Given the traditionally creative role performers play in popular music, neither woman can really be said to be more faithful to what Kaz intended. If the unusualness of the precipitous C-to-F drop in Raitt's version seems preferable, Ronstadt's switch to "you" at the end is more controversial. Ronstadt's detractors may well complain that this is yet another instance of her failure to comprehend an abstract or cosmic metaphor unless it's reduced to the most immediate personal terms, But it seems to me that in switching from "shadows" to "you" as the agent of the protagonist's despair, Linda keeps the more universal implications of "shadows" and achieves a powerful dramatic effect in the sudden personification. The device is precisely the same as Neil Young's abrupt shift to the personal in his "Cortez the Killer." In more general terms, there can be no denying the musicality and beauty of Raitt's account of this song, and, perhaps, its lesser self-consciousness. But for me Ronstadt has by far the more distinctive voice, and the coldness and agony of her version strike closer to the essence of the song. That essence is reinforced by all sorts of details in the phrasing, from the hymnlike inflection of the line, "My life has lost its mystery," to the desperation and passion of the full-voiced attacks on syllables like "wild" and the "sha-" in "shadows." Listen, too, to the way she chops off her voice on such words as "romanced" and "away," twisting the pitch down with a grimness that would do justice to a pioneer woman. Linda Ronstadt is not often thought of as an intellectual singer, and perhaps the process by which this version evolved was intuitive. But as an interpretation it's downright smart.

The performance of Little Feat's "All That You Dream" by both her and the band not only far surpasses the original, but ranks among their finest efforts. Little Feat's recording is only functionally sung and not very interestingly arranged. Ronstadt sings the song with an exact yet unstudied command of pitch (especially important with this song's highly chromatic vocal line) and tough, defiant persona. The toughness is reinforced by several devices- the familiar growls, slurred diction and precise touches of vocal color here and there, as in the switch to falsetto on the word "you" and the tendency to let sustained notes shift through several changes of vowel-sound (most impressively on the final syllable of the word "everyone"). The highlight of the arrangement is Dan Dugmore's pedal steel guitar break, the closest to progressive synthesizer-rock that a Ronstadt song has ever come.

This leaves two more songs, and they may very well be the ones that provoke the most vituperation in reviews by critics who see in Ronstadt the antithesis of all that is strong and rebellious and macho in the best new rock. Those songs are Elvis Costello's "Alison" and Warren Zevon's "Mohammed's Radio." Costello is one of the most respected of the British new-wave rockers, and both in his music and in interviews he has posited himself as a scourge to cleanse the world of 1970s pop pap- he's even specifically identified Ronstadt as a principal purveyor of that pap. And quite apart from their stances within the polemics of late-1970s rock, there is the question of whether this particular song should be sung by a woman.

As far as the first issue is concerned, all I can say is that Linda's version works for me. Costello doesn't actually sing the song very well, although admittedly this ballad's mere existence within the rest of his repertory, which is heavily weighted toward uptempo rockers, makes its own kind of statement. Of course Costello fans could argue that polished singing is beside the point; "Alison" is indeed partly a matter of the projection of an attitude through phrasing and inflection. But it's also a beautifully crafted song, both in lyrics and music- which Costello will surely admit when he calms down. As might be expected, Linda's singing and the arrangement (especially the interaction with Sanborn) are elegantly shaped. What's surprising is the punkish aptness of her phrasing, which manages to echo Costello (she didn't really feel she understood the song until she experienced the full impact of Costello as a performer at a concert at Hollywood High) and add something of her own.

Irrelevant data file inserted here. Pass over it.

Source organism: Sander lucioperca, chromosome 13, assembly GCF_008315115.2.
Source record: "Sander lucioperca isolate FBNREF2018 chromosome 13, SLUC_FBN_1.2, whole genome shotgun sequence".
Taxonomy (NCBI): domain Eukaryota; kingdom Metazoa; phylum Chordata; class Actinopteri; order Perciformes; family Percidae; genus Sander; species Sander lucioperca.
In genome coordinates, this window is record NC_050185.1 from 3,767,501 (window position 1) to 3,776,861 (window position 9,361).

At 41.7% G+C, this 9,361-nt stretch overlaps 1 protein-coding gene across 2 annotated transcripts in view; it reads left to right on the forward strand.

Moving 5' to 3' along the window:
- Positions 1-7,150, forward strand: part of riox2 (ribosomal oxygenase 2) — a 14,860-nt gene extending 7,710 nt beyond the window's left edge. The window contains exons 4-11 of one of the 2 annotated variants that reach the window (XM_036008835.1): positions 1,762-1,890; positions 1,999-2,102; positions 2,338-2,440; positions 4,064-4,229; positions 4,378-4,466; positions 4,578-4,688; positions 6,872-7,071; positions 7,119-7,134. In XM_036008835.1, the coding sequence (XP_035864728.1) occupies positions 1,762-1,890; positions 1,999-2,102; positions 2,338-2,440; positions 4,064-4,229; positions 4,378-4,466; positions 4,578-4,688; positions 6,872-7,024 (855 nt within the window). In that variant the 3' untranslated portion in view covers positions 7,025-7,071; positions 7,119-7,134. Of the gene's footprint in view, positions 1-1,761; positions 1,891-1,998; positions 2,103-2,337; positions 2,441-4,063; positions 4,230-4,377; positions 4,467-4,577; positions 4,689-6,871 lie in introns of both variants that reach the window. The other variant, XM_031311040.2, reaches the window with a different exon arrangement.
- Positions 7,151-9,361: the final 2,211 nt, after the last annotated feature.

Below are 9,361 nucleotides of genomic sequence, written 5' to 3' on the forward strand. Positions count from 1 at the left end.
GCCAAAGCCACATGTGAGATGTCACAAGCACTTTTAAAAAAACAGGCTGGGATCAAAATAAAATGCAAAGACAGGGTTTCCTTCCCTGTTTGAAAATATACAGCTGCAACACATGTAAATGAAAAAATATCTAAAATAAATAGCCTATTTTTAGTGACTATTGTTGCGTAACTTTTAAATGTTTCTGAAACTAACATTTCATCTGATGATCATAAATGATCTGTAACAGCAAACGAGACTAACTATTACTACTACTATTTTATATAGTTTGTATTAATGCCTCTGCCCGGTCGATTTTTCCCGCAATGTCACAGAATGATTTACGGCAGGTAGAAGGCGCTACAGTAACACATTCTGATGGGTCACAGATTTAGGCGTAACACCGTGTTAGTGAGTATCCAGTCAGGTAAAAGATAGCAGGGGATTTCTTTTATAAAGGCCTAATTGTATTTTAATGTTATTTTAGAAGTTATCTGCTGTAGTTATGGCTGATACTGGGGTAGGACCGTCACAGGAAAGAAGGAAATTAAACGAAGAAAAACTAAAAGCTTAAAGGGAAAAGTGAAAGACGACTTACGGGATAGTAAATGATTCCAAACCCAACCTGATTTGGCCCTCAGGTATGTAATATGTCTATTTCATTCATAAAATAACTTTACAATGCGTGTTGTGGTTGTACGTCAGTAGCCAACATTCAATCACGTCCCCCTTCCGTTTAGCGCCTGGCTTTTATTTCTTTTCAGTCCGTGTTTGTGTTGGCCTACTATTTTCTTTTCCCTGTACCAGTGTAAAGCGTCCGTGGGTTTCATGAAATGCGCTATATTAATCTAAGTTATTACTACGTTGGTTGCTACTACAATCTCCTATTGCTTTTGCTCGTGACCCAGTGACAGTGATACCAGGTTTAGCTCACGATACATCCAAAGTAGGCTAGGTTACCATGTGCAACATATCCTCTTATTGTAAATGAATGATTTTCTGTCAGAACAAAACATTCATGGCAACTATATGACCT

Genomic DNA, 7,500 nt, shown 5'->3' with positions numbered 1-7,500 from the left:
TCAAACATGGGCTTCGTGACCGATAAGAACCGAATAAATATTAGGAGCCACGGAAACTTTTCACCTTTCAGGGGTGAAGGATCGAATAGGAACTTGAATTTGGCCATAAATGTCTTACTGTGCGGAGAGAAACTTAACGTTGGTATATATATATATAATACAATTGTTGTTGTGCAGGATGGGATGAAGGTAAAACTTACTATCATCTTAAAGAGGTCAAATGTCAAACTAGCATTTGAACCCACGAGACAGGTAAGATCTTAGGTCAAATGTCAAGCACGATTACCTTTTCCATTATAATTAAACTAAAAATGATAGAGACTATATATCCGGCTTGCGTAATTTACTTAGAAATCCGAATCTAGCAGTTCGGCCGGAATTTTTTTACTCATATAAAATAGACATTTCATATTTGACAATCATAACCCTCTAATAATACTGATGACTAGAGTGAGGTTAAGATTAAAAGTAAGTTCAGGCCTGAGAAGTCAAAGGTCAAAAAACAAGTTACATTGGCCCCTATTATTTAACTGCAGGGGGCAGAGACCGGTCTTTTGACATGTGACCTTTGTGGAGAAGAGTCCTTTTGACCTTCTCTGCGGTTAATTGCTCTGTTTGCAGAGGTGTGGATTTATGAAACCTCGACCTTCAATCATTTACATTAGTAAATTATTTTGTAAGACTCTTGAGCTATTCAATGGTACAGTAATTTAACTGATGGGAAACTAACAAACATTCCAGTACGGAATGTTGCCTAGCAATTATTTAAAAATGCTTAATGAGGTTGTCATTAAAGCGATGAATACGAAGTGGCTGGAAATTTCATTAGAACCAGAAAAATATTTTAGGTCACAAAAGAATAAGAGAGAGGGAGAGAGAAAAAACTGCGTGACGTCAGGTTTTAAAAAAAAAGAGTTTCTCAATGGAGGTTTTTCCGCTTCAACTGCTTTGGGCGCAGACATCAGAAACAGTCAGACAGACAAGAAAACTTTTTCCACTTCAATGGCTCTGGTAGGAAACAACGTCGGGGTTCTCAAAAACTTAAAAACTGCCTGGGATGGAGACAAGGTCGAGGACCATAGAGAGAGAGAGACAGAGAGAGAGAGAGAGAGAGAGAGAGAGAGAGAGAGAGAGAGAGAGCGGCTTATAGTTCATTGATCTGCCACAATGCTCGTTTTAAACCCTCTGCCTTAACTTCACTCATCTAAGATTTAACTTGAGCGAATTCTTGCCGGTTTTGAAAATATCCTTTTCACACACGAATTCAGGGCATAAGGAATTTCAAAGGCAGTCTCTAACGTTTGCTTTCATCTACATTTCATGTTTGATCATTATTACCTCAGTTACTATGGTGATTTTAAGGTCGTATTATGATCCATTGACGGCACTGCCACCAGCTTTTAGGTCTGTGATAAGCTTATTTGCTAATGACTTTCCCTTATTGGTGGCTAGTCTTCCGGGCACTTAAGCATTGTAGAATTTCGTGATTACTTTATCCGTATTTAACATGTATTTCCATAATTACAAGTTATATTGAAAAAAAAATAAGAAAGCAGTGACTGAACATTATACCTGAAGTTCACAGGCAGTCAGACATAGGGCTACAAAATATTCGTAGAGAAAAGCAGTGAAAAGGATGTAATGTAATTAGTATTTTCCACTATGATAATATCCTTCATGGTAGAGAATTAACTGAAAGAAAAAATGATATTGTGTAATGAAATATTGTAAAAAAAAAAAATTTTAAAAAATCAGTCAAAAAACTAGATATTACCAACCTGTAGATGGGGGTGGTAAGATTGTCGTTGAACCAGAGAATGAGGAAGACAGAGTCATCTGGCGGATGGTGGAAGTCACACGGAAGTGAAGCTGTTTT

But what of her own? In Costello's version the song makes clear if emotionally complex sense, as a song from a man to a woman he has loved, now sees as superficial but deep down loves still. Costello's own guardedness about overt tenderness fits the singer's persona ideally- the song's rich sentiment owes much to its very refusal to be sentimental. But Linda is not only a woman, she has very often pushed the element of sentiment in her music to the point that many of her detractors consider her a hopeless sentimentalist. I have generally found her sentiment to be unsentimental (which no doubt means that I am a sentimentalist myself), so that aspect of her "Alison" doesn't bother me. But it did take me a long time to get used to the idea of a woman singing this song. It can only reach its full emotional depth when the intensity of the protagonist's feelings toward Alison becomes fully manifest. It would seem hard to understand a woman singer's barely contained feeling for Alison unless the woman were herself deeply in love with her. But that seems to imply a bisexual love triangle, which not only needlessly complicates an already complex song, but introduces a disconcerting lesbian element into Linda's public image (the combination of a commanding voice and girlish charm has indeed won her a good many gay women fans).